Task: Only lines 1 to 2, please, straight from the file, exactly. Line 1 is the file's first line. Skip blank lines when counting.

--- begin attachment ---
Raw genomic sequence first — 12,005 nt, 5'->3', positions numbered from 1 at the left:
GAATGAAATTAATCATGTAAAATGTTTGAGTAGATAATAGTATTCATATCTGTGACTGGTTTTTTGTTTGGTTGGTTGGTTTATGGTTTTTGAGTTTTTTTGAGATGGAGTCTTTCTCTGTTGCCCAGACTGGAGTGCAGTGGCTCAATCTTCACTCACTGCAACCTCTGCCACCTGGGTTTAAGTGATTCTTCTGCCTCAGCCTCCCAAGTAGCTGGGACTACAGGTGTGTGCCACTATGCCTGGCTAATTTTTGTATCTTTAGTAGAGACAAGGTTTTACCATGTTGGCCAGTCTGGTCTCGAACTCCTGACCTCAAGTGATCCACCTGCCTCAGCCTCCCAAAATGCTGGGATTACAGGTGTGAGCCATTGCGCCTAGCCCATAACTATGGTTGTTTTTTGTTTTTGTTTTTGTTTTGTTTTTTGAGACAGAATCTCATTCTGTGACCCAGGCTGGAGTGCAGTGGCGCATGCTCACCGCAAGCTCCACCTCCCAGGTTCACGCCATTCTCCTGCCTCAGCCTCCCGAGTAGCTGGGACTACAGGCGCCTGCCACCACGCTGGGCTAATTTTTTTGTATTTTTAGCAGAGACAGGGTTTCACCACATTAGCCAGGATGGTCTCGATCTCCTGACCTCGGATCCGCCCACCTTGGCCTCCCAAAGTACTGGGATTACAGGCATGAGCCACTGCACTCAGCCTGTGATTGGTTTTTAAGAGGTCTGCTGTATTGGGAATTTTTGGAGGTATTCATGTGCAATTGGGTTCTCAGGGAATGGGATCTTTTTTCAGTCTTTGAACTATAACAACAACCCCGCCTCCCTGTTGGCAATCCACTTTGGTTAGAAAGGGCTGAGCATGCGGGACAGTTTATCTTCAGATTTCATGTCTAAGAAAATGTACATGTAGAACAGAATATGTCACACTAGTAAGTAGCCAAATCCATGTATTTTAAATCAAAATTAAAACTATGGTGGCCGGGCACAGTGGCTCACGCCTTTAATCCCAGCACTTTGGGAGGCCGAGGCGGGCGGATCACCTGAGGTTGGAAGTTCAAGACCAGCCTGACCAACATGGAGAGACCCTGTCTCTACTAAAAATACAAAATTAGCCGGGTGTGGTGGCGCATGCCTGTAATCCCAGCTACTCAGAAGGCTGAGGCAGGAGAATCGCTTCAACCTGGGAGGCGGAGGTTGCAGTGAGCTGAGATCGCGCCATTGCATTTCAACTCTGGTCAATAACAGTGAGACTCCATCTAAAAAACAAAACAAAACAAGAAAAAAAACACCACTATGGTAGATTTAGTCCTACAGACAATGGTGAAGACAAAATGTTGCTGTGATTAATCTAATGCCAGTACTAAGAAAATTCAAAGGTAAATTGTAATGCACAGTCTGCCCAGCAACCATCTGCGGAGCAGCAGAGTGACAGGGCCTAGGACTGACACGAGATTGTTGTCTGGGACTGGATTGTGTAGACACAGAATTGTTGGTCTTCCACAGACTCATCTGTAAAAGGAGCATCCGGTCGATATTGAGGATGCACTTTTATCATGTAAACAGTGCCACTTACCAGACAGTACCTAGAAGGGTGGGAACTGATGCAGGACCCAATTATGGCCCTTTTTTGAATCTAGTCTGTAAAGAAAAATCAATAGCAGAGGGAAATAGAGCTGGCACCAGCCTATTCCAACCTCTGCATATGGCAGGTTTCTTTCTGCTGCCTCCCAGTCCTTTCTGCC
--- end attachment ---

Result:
Raw genomic sequence first — 12,005 nt, 5'->3', positions numbered from 1 at the left:
GAATGAAATTAATCATGTAAAATGTTTGAGTAGATAATAGTATTCATATCTGTGACTGGTTTTTTGTTTGGTTGGTTGGTTTATGGTTTTTGAGTTTTTTTGAGATGGAGTCTTTCTCTGTTGCCCAGACTGGAGTGCAGTGGCTCAATCTTCACTCACTGCAACCTCTGCCACCTGGGTTTAAGTGATTCTTCTGCCTCAGCCTCCCAAGTAGCTGGGACTACAGGTGTGTGCCACTATGCCTGGCTAATTTTTGTATCTTTAGTAGAGACAAGGTTTTACCATGTTGGCCAGTCTGGTCTCGAACTCCTGACCTCAAGTGATCCACCTGCCTCAGCCTCCCAAAATGCTGGGATTACAGGTGTGAGCCATTGCGCCTAGCCCATAACTATGGTTGTTTTTTGTTTTTGTTTTTGTTTTGTTTTTTGAGACAGAATCTCATTCTGTGACCCAGGCTGGAGTGCAGTGGCGCATGCTCACCGCAAGCTCCACCTCCCAGGTTCACGCCATTCTCCTGCCTCAGCCTCCCGAGTAGCTGGGACTACAGGCGCCTGCCACCACGCTGGGCTAATTTTTTTGTATTTTTAGCAGAGACAGGGTTTCACCACATTAGCCAGGATGGTCTCGATCTCCTGACCTCGGATCCGCCCACCTTGGCCTCCCAAAGTACTGGGATTACAGGCATGAGCCACTGCACTCAGCCTGTGATTGGTTTTTAAGAGGTCTGCTGTATTGGGAATTTTTGGAGGTATTCATGTGCAATTGGGTTCTCAGGGAATGGGATCTTTTTTCAGTCTTTGAACTATAACAACAACCCCGCCTCCCTGTTGGCAATCCACTTTGGTTAGAAAGGGCTGAGCATGCGGGACAGTTTATCTTCAGATTTCATGTCTAAGAAAATGTACATGTAGAACAGAATATGTCACACTAGTAAGTAGCCAAATCCATGTATTTTAAATCAAAATTAAAACTATGGTGGCCGGGCACAGTGGCTCACGCCTTTAATCCCAGCACTTTGGGAGGCCGAGGCGGGCGGATCACCTGAGGTTGGAAGTTCAAGACCAGCCTGACCAACATGGAGAGACCCTGTCTCTACTAAAAATACAAAATTAGCCGGGTGTGGTGGCGCATGCCTGTAATCCCAGCTACTCAGAAGGCTGAGGCAGGAGAATCGCTTCAACCTGGGAGGCGGAGGTTGCAGTGAGCTGAGATCGCGCCATTGCATTTCAACTCTGGTCAATAACAGTGAGACTCCATCTAAAAAACAAAACAAAACAAGAAAAAAAACACCACTATGGTAGATTTAGTCCTACAGACAATGGTGAAGACAAAATGTTGCTGTGATTAATCTAATGCCAGTACTAAGAAAATTCAAAGGTAAATTGTAATGCACAGTCTGCCCAGCAACCATCTGCGGAGCAGCAGAGTGACAGGGCCTAGGACTGACACGAGATTGTTGTCTGGGACTGGATTGTGTAGACACAGAATTGTTGGTCTTCCACAGACTCATCTGTAAAAGGAGCATCCGGTCGATATTGAGGATGCACTTTTATCATGTAAACAGTGCCACTTACCAGACAGTACCTAGAAGGGTGGGAACTGATGCAGGACCCAATTATGGCCCTTTTTTGAATCTAGTCTGTAAAGAAAAATCAATAGCAGAGGGAAATAGAGCTGGCACCAGCCTATTCCAACCTCTGCATATGGCAGGTTTCTTTCTGCTGCCTCCCAGTCCTTTCTGCC